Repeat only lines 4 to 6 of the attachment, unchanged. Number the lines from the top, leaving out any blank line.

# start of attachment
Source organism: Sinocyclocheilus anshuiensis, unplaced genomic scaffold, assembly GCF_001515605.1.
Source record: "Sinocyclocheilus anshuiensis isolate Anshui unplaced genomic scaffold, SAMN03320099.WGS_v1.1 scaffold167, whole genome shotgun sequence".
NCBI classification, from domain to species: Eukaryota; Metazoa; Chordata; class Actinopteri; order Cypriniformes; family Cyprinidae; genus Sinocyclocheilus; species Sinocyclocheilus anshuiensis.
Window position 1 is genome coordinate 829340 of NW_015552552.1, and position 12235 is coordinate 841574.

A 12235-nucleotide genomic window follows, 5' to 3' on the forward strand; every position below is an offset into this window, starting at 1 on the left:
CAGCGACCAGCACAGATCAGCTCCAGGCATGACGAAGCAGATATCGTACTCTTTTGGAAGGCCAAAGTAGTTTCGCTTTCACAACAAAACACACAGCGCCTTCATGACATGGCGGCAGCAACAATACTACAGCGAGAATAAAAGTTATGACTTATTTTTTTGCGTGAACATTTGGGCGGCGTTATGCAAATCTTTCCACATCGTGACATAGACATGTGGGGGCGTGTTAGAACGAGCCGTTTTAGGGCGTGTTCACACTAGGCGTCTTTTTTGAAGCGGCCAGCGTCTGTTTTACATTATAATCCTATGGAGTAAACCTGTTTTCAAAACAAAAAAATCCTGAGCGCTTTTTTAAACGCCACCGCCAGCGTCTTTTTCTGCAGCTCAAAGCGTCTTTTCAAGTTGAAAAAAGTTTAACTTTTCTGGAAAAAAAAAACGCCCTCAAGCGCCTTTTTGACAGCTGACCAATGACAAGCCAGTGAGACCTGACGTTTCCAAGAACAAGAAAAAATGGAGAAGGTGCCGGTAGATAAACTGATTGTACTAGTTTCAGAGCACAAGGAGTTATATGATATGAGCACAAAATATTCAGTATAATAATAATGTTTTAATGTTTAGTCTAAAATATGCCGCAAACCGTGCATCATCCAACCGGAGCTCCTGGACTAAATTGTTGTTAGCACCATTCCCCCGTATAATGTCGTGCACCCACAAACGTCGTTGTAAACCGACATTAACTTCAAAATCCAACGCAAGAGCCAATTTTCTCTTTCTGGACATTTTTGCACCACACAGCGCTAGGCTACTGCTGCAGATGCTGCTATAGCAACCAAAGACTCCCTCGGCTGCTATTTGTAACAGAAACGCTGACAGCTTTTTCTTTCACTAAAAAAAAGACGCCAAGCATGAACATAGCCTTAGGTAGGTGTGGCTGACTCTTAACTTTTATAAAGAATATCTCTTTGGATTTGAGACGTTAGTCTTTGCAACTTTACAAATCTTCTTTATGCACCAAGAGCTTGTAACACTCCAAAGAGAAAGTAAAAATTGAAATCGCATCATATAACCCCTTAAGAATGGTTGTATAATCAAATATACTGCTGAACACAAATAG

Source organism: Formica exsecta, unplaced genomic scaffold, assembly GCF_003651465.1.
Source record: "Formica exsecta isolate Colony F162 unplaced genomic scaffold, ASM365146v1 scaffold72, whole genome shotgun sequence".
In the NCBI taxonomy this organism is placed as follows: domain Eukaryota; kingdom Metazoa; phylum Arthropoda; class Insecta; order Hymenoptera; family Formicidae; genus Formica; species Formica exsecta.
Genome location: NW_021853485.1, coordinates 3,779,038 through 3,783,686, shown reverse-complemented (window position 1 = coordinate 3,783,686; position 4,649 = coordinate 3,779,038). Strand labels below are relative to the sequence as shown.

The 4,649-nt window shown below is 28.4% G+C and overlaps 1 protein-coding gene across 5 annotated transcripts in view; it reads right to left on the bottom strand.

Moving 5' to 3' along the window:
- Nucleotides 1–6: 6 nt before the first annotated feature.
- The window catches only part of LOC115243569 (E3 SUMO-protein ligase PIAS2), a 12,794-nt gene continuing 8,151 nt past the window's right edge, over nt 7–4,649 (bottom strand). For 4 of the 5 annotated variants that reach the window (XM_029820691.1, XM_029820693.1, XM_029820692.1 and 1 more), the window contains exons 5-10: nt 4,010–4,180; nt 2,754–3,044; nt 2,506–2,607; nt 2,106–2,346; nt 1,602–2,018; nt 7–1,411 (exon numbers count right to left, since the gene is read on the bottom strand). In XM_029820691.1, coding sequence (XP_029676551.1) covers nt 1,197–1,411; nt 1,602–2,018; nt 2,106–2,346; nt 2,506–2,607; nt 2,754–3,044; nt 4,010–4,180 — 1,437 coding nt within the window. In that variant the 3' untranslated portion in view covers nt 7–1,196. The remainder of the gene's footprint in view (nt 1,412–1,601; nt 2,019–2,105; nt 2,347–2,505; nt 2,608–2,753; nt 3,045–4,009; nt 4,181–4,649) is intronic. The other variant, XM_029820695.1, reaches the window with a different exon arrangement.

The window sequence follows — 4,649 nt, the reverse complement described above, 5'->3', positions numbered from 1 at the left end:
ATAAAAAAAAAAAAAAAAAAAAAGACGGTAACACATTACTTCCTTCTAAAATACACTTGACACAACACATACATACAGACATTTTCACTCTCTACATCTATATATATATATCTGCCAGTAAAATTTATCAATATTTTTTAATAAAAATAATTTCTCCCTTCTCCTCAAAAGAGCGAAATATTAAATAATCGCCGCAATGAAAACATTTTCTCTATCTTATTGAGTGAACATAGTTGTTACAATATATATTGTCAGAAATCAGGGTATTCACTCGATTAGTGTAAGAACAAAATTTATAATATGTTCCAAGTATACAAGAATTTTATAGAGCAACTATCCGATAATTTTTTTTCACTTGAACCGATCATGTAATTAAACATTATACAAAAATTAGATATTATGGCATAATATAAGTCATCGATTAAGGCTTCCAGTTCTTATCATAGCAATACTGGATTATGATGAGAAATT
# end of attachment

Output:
Window position 1 is genome coordinate 829340 of NW_015552552.1, and position 12235 is coordinate 841574.

A 12235-nucleotide genomic window follows, 5' to 3' on the forward strand; every position below is an offset into this window, starting at 1 on the left:
CAGCGACCAGCACAGATCAGCTCCAGGCATGACGAAGCAGATATCGTACTCTTTTGGAAGGCCAAAGTAGTTTCGCTTTCACAACAAAACACACAGCGCCTTCATGACATGGCGGCAGCAACAATACTACAGCGAGAATAAAAGTTATGACTTATTTTTTTGCGTGAACATTTGGGCGGCGTTATGCAAATCTTTCCACATCGTGACATAGACATGTGGGGGCGTGTTAGAACGAGCCGTTTTAGGGCGTGTTCACACTAGGCGTCTTTTTTGAAGCGGCCAGCGTCTGTTTTACATTATAATCCTATGGAGTAAACCTGTTTTCAAAACAAAAAAATCCTGAGCGCTTTTTTAAACGCCACCGCCAGCGTCTTTTTCTGCAGCTCAAAGCGTCTTTTCAAGTTGAAAAAAGTTTAACTTTTCTGGAAAAAAAAAACGCCCTCAAGCGCCTTTTTGACAGCTGACCAATGACAAGCCAGTGAGACCTGACGTTTCCAAGAACAAGAAAAAATGGAGAAGGTGCCGGTAGATAAACTGATTGTACTAGTTTCAGAGCACAAGGAGTTATATGATATGAGCACAAAATATTCAGTATAATAATAATGTTTTAATGTTTAGTCTAAAATATGCCGCAAACCGTGCATCATCCAACCGGAGCTCCTGGACTAAATTGTTGTTAGCACCATTCCCCCGTATAATGTCGTGCACCCACAAACGTCGTTGTAAACCGACATTAACTTCAAAATCCAACGCAAGAGCCAATTTTCTCTTTCTGGACATTTTTGCACCACACAGCGCTAGGCTACTGCTGCAGATGCTGCTATAGCAACCAAAGACTCCCTCGGCTGCTATTTGTAACAGAAACGCTGACAGCTTTTTCTTTCACTAAAAAAAAGACGCCAAGCATGAACATAGCCTTAGGTAGGTGTGGCTGACTCTTAACTTTTATAAAGAATATCTCTTTGGATTTGAGACGTTAGTCTTTGCAACTTTACAAATCTTCTTTATGCACCAAGAGCTTGTAACACTCCAAAGAGAAAGTAAAAATTGAAATCGCATCATATAACCCCTTAAGAATGGTTGTATAATCAAATATACTGCTGAACACAAATAG